James Lloyd Carr's 'A month in the country' is a surprisingly refreshing tale of a young shock shelled war veteran who arrives in Yorkshire village of Oxgodby to restore a medieval mural in the local church. The 14th century mural was hidden beneath layers of paint and is used to symbolize the hidden real self of the protagonist. Everything is told from the viewpoint of the narrator, Tom Birkin, who comes to this small countryside after he has been through horrible experiences i.e. war and a broken marriage. His soul is severely scarred and there appears to be no way out of the horrible psychological condition that he has developed after the war. Coming to the countryside is part of the healing process that the narrator undergoes and finally finds peace with himself and the reality of his situation.
In the introduction to the book, Michael Holroyd writes: "Carr, combining ancient and modern, gives a hilarious welcome to the new chapel organ while, in the church, he reclaims the past when Birkin finally reveals the fourteenth-century painting (Birkin's affection for the hopelessly out-of-date stove refers amusingly to Hardy's novel). Both novelists compensate for a dark pessimism with their faith in the fundamental decency of the ordinary villagers. But Hardy, for once contriving a cheery ending, has his heroine, the flighty Fancy Day, reject the parson and marry the man she loves. Carr weaves a more imaginative and ambiguous ending: "I have sometimes wondered if it was a dream."
The story itself is simple but the way it is told makes all the difference. While on the surface it might sound like another story concerning a war veteran and his nightmares, but underneath the mediocrity of the plot, likes brilliant narrative and a writing style that reminds us of Romantic poets. In fact the author himself concurs that his initial intention was to write something on the lines of English Romantic poetry. However what he ends up creating is both a great romantic tale and a powerful story about soul searching and healing.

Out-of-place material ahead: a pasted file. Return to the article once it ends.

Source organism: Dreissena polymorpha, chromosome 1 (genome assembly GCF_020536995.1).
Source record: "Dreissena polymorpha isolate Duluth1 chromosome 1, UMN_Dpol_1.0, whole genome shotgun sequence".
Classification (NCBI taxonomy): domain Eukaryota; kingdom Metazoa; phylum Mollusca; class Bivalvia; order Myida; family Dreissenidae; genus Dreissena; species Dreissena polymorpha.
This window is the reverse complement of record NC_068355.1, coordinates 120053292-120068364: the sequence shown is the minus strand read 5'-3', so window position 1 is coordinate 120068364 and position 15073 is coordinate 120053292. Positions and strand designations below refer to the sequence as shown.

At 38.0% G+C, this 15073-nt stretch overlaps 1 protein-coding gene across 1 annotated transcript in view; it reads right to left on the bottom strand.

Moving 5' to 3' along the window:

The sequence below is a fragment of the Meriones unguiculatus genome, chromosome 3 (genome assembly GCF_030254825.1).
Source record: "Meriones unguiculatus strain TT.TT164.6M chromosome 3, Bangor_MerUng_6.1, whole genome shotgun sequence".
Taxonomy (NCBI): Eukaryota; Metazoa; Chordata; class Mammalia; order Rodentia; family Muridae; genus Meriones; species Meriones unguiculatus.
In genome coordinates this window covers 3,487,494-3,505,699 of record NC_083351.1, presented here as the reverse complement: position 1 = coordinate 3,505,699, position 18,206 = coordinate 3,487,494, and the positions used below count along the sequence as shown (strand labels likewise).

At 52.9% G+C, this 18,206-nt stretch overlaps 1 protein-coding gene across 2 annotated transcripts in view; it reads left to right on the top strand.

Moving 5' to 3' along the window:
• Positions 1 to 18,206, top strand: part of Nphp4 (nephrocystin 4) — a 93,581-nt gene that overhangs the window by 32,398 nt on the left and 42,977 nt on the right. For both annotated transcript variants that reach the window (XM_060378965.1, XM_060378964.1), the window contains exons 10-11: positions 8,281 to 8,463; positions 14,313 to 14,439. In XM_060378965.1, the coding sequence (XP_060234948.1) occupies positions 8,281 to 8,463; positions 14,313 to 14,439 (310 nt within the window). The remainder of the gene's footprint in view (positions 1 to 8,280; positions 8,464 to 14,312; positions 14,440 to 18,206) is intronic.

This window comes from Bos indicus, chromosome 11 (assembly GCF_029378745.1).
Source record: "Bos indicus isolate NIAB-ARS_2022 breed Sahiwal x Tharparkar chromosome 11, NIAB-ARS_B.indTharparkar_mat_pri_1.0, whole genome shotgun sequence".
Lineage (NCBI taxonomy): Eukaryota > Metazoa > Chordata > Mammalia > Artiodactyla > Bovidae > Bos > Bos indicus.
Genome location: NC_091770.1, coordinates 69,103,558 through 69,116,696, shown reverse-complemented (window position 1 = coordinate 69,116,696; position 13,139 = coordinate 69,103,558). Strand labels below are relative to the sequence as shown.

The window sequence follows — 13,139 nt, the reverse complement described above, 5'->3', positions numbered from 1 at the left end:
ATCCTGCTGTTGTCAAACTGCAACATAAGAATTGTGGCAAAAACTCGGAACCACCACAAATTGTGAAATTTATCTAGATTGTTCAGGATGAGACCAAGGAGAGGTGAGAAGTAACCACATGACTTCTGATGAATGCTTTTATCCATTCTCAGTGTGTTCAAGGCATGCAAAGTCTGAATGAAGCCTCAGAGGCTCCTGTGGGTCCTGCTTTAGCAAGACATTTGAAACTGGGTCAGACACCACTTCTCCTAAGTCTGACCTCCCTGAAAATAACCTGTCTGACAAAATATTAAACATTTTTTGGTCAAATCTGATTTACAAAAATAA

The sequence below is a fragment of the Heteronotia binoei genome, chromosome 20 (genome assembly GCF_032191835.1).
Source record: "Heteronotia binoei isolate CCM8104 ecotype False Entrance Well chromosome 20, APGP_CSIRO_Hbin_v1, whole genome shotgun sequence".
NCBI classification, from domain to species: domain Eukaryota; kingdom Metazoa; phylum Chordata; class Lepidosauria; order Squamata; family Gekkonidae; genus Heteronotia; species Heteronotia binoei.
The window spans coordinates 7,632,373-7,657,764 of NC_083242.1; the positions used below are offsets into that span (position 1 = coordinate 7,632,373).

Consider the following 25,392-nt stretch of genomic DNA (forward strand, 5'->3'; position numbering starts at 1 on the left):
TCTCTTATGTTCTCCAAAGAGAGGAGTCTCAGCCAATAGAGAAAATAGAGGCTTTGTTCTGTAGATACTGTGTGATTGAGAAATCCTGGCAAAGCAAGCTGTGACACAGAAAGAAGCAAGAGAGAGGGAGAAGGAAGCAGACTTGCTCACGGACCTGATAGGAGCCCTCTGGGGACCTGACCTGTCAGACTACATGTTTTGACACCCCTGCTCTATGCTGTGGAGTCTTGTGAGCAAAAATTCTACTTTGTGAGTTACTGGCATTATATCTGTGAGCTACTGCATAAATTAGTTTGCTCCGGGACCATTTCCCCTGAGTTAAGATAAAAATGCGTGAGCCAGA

Anyone experiencing a painful situation can easily identify with the pain that the narrator is suffering because Birkin is not a one-dimensional flat character. Carr instill life in this character by assigning him certain attributes including empathy and a deep desire to believe in life, love and beauty. Despite the experiences of the past, our hero retains a childlike innocence that makes him fall in love with the countryside, its timelessness and its people. A month in the country is a story describing just that- one summer in the village that completely alters the narrator's viewpoint about life and gives him the strength to accept his painful reality and move on.
Describing the countryside and his time there, Birkin says: "There was so much time, that marvellous summer. Day after day, mist rose from the meadow as the sky lightened and hedges, barns and woods took shape until, at last, the long curving back of the hills lifted away from the Plain. It was a sort of stage magic -- "Now you don't see; indeed, there is nothing to see. Now look!" Day after day it was like that and each morning I leaned on the yard gate dragging at my first fag and (I'd like to think) marvelling at this splendid backcloth. But it can't have been so; I'm not the marvelling kind. Or was I then? But one thing is sure -- I had a feeling of immense content and, if I thought at all, it was that I'd like this to go on and on, no one going, no one coming, autumn and winter always loitering around the corner, summer's ripeness lasting for ever, nothing disturbing the even tenor of my way (as I think someone may have said before me)." -- p 62
While the narrator is suffering from the effects of a trauma, he doesn't loses his ability to laugh and use humor where need arises. Birkin has the ability to make a scene come alive with the sheer power of his witty observations and heart-wrenching comments. The humor in the book is what keeps the characters alive. The narrator's comments on various characters make…